“We know how lucky we are to be able to farm extensively and have the customers to buy our produce,” Anthony says.
“When I started here the farm was it – if my uncle didn’t make the farm work, he couldn’t pay the bills.
With the cost of farming there was always a lot of pressure. We’re just very lucky we have another business to keep the show on the road.”
Fionnuala and Anthony have plans to expand their vegetable offerings, having recently brought on well-known gardener Dermot Carey to help them sustainably increase production in this area.
Regenerative practises are important to both of them, though as Fionnuala says, they both really have a passion for “sensible farming.”
“Neither of us are hugely idealistic in the way we think farming could be easy; it’s not,” she says.
“We want to move into fields of vegetables, as opposed to arable crops, and – possibly - if we’re continuing to do cereals on the estate it would be for the restaurant or the shop.
We’re trying to get as directly to the consumer as possible.
“We’re very aware, from a farming perspective, of how lucky we are to be able to work directly with consumers,” she continues.
“We’re interested in being a centre for other farmers - to be a space at which to sell and access consumers who want to buy [regeneratively grown] produce.”
She also notes that they are lucky in their location; being so close to Dublin and to the client base looking for these types of foods.
Eggs in baskets
I ask if weddings and events are a large portion of the business they do and whether all of these different enterprises enable the upkeep of the historic building and grounds.
“Weddings and events are quite a big bit [of the business], but they’re not a crucial bit,” Anthony says.
“We have eggs in all sorts of baskets here and you could see during the pandemic that the fact that we had no weddings or corporate events didn’t change our turnover at all, because we actually had more people coming to visit.
“The business hasn’t gotten to the maintenance to the historic property yet but it will do,” he continues.
“It’s heading the right way - and that has been the plan all along: to make the business operations support the maintenance of the house and gardens, so we didn’t feel like we were passing on a huge burden to the next generation.
I think it will be another year or two before that comes to pass, hopefully, but it’s heading in the right direction.”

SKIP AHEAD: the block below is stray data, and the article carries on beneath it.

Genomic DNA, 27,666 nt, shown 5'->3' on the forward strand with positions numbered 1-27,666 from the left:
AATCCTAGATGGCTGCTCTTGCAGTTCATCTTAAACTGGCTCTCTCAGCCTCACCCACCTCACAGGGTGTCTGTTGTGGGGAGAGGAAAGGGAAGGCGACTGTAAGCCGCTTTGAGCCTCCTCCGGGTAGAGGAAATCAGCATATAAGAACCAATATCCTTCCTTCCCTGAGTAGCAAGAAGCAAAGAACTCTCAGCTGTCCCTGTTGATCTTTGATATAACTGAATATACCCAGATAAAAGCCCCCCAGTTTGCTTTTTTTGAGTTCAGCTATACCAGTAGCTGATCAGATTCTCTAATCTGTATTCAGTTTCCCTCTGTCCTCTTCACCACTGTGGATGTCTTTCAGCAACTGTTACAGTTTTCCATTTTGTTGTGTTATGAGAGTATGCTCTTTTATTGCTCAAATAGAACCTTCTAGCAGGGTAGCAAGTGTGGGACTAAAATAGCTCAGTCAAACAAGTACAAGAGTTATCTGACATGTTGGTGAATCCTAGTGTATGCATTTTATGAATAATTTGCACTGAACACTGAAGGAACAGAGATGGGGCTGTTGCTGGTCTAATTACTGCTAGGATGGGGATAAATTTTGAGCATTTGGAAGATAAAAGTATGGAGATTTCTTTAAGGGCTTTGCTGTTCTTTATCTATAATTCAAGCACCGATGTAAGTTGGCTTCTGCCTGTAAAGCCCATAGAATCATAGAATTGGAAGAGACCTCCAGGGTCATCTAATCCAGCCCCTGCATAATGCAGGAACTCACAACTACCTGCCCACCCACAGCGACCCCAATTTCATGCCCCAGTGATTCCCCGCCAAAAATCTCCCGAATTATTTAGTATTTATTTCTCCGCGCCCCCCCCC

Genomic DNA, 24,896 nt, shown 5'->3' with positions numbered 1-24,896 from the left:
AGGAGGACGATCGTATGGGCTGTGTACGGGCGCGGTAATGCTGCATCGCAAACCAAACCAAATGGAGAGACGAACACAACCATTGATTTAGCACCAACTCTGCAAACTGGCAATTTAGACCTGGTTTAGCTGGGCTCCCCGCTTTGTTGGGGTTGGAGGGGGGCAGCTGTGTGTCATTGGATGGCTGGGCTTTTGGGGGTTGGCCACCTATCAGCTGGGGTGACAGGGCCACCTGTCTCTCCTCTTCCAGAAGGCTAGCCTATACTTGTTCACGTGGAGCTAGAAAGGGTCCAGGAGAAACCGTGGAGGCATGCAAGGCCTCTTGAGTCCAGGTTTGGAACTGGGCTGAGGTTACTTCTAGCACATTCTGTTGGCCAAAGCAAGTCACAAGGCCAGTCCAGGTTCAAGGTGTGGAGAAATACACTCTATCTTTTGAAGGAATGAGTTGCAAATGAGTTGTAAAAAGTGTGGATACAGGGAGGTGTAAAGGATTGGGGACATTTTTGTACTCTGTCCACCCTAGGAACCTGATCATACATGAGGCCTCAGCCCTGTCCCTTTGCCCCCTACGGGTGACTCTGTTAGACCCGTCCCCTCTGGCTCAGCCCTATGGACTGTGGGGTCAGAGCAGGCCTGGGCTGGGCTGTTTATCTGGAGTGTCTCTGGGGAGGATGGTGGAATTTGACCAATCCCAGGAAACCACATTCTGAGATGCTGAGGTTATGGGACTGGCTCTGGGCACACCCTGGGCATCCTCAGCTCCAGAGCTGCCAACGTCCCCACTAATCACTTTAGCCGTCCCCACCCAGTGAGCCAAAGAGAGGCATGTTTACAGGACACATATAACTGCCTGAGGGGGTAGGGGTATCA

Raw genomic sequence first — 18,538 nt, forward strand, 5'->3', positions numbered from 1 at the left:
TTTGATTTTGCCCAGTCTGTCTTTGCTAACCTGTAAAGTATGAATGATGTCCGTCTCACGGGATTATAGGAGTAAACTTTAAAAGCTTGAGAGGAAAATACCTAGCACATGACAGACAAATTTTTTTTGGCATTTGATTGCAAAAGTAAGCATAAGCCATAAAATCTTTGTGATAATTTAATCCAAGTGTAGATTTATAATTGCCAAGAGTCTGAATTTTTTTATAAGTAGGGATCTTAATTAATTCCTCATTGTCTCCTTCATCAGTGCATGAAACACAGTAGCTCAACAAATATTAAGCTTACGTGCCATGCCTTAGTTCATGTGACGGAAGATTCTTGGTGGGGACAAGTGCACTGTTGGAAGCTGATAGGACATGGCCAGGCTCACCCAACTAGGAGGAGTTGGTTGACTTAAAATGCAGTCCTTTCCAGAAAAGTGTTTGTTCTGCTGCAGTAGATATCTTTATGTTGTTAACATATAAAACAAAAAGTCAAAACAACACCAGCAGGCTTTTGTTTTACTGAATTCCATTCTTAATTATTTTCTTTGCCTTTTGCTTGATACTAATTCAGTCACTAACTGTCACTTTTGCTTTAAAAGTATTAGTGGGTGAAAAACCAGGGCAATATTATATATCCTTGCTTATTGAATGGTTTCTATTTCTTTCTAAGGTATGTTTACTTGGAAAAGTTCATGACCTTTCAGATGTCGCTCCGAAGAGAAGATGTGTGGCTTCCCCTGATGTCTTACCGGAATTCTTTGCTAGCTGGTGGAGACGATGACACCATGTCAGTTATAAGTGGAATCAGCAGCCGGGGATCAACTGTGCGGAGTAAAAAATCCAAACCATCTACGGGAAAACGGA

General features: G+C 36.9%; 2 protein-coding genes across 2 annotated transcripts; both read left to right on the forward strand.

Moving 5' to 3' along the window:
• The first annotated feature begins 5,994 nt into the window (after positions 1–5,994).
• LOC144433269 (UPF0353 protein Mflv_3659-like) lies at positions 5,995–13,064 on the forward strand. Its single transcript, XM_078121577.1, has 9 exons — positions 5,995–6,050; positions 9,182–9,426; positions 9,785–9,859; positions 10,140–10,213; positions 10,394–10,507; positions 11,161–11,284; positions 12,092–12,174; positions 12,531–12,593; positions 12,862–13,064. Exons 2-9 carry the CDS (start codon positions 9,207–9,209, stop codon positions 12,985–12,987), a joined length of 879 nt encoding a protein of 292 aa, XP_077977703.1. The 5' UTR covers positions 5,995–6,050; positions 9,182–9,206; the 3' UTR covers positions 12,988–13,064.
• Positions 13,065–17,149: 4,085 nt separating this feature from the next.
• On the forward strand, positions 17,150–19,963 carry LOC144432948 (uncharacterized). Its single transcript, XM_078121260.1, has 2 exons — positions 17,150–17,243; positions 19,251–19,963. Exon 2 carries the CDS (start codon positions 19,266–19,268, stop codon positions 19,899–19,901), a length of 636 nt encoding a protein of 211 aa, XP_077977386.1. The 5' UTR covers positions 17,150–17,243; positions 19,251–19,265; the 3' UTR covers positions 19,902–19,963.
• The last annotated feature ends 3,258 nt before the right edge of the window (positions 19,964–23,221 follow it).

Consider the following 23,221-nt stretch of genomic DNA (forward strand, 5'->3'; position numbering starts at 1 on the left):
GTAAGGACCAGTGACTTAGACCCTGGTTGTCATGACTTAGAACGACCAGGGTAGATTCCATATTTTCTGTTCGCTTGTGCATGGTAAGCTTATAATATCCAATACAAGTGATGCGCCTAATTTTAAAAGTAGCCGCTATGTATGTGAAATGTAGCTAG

It must be a completely different childhood experience, not just to grow up in a stately, historic home, but a home which is also largely open to the public.
I ask Anthony and Fionnuala if their children get involved during events and how they manage to juggle house, farm and family.
“The kids gets involved when they need to and their parents disappear at odd times for an hour or two when we need to go work,” Anthony says.
“We take time off and spend quality time together, but you have to physically leave - get in the car and head off somewhere!”
“We try to always set up our business to work on a daily basis without us,” Fionnuala says. “Which works better sometimes than other times, but it is all about the people who you work with.”
Joseph Young, Artist in Residence at Killruddery, has launched an audio trail he calls ‘The Ancestors’: His latest residency project takes the archives, architecture and grounds of Killruddery as its starting point to uncover unheard and forgotten stories of Anglo-Irish social histories, through an immersive audio tour. Privately launched 30 June, this is now available for public viewing.
Sketching in the Garden with Yanny Petters: On 24th July in The Orangery, this workshop with botanical artist Yanny Petters will help attendees develop their own nature sketch book to record their gardens or take visual notes.
Wild Food with Nádúr Collective: On 11 September, attendees can learn how to forage with Killruddery’s Head Chef Niall O’Sullivan and fellow founder of Nádúr Collective, Paul Quinn, to identify, collect, discuss and eat wild plants found within the estate.
For more visit killruddery.com